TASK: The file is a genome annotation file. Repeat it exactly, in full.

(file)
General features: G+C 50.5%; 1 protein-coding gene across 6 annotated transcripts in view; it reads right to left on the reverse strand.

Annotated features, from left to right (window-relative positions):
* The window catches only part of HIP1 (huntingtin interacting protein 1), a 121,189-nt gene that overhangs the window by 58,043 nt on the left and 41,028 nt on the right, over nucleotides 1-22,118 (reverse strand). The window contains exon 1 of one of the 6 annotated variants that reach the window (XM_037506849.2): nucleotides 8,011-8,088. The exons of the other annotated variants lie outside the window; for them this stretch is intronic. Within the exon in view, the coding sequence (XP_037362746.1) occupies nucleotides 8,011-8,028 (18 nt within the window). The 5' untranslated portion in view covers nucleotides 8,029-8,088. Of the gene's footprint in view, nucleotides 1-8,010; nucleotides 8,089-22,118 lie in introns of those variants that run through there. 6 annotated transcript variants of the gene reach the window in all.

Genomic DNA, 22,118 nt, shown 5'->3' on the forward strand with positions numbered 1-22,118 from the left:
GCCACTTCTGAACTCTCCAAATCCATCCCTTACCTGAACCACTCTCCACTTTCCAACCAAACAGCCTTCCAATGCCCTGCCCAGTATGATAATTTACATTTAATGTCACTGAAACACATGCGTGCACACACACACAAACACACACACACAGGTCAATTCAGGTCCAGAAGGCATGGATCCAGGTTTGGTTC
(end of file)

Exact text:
General features: G+C 50.5%; 1 protein-coding gene across 6 annotated transcripts in view; it reads right to left on the reverse strand.

Annotated features, from left to right (window-relative positions):
* The window catches only part of HIP1 (huntingtin interacting protein 1), a 121,189-nt gene that overhangs the window by 58,043 nt on the left and 41,028 nt on the right, over nucleotides 1-22,118 (reverse strand). The window contains exon 1 of one of the 6 annotated variants that reach the window (XM_037506849.2): nucleotides 8,011-8,088. The exons of the other annotated variants lie outside the window; for them this stretch is intronic. Within the exon in view, the coding sequence (XP_037362746.1) occupies nucleotides 8,011-8,028 (18 nt within the window). The 5' untranslated portion in view covers nucleotides 8,029-8,088. Of the gene's footprint in view, nucleotides 1-8,010; nucleotides 8,089-22,118 lie in introns of those variants that run through there. 6 annotated transcript variants of the gene reach the window in all.

Genomic DNA, 22,118 nt, shown 5'->3' on the forward strand with positions numbered 1-22,118 from the left:
GCCACTTCTGAACTCTCCAAATCCATCCCTTACCTGAACCACTCTCCACTTTCCAACCAAACAGCCTTCCAATGCCCTGCCCAGTATGATAATTTACATTTAATGTCACTGAAACACATGCGTGCACACACACACAAACACACACACACAGGTCAATTCAGGTCCAGAAGGCATGGATCCAGGTTTGGTTC